In conversation with Mariel Mora Llorens, recognised in Interior Design’s 30/30


Interior Design Magazine’s 30/30 Los Angeles

In its inaugural launch of 30/30 (Thirty Under Thirty) Los Angeles, Interior Design–known for its global, industry-leading print and digital publications–invited Woods Bagot Los Angeles Project Leader, Mariel Mora Llorens, to join their exclusive fellowship.

The program, which recognizes the top 30 designers under the age of 30 in major cities across the U.S., creates a forum for the selected designers to learn, discuss, and explore new skill sets. The overarching goal of 30/30 is to provide learning opportunities to help the next generation of designers advance their professional knowledge, while providing them with inspiration to continue to excel.

About Mariel Mora Llorens

I joined Woods Bagot in the fall of 2022 as a Project leader. I am a New York licensed architect and Project Leader and I’m currently involved in the concept design of the interiors of a mixed use commercial building. Throughout my 7 years of professional experience in the architecture industry I have worked on a wide range of projects including Institutional, hospitality and mixed use projects. I graduated from Syracuse University in 2016 with a bachelor’s degree in architecture. Prior to moving to LA in 2021, I worked as an architect at Ennead Architects.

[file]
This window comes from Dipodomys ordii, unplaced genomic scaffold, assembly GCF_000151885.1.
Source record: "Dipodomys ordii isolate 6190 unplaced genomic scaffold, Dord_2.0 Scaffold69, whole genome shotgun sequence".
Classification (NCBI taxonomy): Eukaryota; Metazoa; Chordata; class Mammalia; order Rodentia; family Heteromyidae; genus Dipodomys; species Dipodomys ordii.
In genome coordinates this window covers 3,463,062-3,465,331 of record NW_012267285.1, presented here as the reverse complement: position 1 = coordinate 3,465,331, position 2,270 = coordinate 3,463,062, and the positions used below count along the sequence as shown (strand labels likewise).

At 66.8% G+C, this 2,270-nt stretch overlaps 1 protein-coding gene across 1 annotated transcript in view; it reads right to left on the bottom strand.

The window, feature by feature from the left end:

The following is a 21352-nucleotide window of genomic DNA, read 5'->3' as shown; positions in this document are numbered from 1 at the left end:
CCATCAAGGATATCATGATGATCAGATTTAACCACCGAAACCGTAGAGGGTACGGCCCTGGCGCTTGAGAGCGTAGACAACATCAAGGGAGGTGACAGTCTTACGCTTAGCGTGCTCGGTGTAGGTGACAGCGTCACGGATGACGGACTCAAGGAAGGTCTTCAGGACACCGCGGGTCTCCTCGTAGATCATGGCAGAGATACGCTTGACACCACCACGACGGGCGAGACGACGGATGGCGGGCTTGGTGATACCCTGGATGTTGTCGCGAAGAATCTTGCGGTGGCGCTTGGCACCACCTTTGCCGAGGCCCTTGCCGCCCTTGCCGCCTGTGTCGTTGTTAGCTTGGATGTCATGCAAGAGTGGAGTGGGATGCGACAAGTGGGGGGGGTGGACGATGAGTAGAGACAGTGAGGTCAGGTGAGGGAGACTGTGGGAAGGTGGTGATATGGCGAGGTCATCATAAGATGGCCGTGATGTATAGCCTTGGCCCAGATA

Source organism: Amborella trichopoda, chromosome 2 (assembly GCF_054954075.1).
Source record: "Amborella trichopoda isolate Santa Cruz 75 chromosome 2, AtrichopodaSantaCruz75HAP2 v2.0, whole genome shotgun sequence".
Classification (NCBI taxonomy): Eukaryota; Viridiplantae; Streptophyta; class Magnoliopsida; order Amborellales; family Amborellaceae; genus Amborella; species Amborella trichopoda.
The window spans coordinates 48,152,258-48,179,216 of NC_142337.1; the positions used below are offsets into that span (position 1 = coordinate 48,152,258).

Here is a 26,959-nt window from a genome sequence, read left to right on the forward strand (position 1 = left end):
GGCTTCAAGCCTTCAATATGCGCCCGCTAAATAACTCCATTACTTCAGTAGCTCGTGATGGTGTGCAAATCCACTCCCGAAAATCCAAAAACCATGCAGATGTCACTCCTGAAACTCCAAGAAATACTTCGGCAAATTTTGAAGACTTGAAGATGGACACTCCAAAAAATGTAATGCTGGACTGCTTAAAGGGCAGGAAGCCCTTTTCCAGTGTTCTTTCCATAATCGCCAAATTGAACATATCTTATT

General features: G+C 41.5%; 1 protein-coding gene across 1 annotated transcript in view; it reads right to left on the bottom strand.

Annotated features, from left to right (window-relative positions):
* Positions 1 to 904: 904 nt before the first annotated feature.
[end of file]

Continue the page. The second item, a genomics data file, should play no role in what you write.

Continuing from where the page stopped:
While I was there I focused on design technology leadership and establishment of project workflows for all phases of design and documentation.

Throughout my career, I’ve been fascinated by adaptive reuse projects and the power they have to bring new life to structural and culturally complex sites. I’ve had the great pleasure to work on some of the most highly regarded adaptive reuse projects in the US. While living in New York, I worked on the TWA Hotel at JFK, a historic Eero Saarinen design airport terminal and the transformation of the Newseum in Washington DC to a John Hopkins University Campus building. I also worked on the schematic design of 9600 Wilshire, the adaptive reuse of Paul William’s Saks 5th Store in Beverly Hills. Each project has a unique sense of place and identity. Through spatial reconfiguration and material interventions, the repurposing of these buildings has the ability to bring to life the communities around them.

Congratulations on your 30 under 30 honor by Interior Design Magazines Los Angeles! Can you tell us about your experience with the program?

It is an incredible honor to be part of such a diverse and talented group of designers. When it comes to interior design, I like to blur the lines between the building’s interior and exterior to create cohesive public driven projects. I am originally from San Juan, Puerto Rico. Growing up in a tropical climate with a diverse cultural and architectural history gave me a unique perspective into indoor-outdoor living. I find that the implementation of material narratives help merge these boundaries and celebrate a building’s interaction with the public realm. I feel fortunate to be given the opportunity to share my experiences and passions amongst diverse talents in the program!

Can you tell us about experience working in the architecture & design industry especially in a global market?